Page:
A four-member delegation of the armed group departed from Bangkok for the Myanmar capital Yangon on Wednesday and is expected to return early next week, said KNU spokesman Phado Mahn Sha in the Thai border town of Mae Sot.

  

Phado Mahn Sha said contacts between the two sides resumed after a year-long impasse after the regime dispatched its representatives to meet with KNU officials at Mae Sot on 22 November.

  

KNU and Thai intelligence sources said the Yangon talks were arranged after progress was made on a number of issues, including an agreement that no third country would be involved in the negotiations.

 

Deal

  

Under the deal, all the talks must be conducted inside Myanmar territory, either in border towns or the capital, and the opposition National League for Democracy led by Aung San Suu Kyi is to be excluded.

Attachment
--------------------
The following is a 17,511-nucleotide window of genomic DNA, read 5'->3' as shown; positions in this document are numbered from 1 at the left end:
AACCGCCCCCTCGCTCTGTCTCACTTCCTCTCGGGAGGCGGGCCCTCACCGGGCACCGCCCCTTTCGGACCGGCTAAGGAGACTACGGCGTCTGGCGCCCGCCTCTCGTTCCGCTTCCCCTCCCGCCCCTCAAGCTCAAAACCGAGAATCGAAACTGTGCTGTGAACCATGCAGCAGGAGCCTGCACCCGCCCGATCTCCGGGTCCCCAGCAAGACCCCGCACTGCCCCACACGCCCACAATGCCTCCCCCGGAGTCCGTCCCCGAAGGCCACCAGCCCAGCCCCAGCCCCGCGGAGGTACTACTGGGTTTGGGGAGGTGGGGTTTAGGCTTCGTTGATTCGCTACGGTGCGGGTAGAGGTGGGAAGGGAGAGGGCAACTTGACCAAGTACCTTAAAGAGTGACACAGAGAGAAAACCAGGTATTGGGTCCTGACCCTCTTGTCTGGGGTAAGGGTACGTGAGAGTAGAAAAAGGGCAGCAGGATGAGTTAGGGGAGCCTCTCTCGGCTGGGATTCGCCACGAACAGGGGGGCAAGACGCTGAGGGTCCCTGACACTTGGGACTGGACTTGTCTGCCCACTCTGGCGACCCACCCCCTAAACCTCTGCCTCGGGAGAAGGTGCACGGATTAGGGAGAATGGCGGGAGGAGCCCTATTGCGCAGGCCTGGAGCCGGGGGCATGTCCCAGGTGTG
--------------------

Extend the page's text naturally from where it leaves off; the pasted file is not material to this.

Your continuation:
"There is regular contact going on with the KNU and the way has always been open for them to come into the ceasefire"

Tin Win,
labour minister, Myanmar

The government also agreed to the KNU's demand that they negotiate a ceasefire first before surrendering their weapons - an issue which caused previous talks to end in failure.

  

Myanmar's Labour Minister Tin Win confirmed that peace negotiations were underway between the two sides.

  

"There is regular contact going on with the KNU and the way has always been open for them to come into the ceasefire," he said in Yangon.

  

However, he would not comment on whether the peace push was linked to the regime's "road map" towards democratic reforms under which it is attempting to involve ethnic groups in a national convention to write a new constitution.

 

The KNU is one of few remaining armed groups fighting an independence campaign against the military government in Yangon. The junta estimates there are 7,000 fighters in the insurgent group.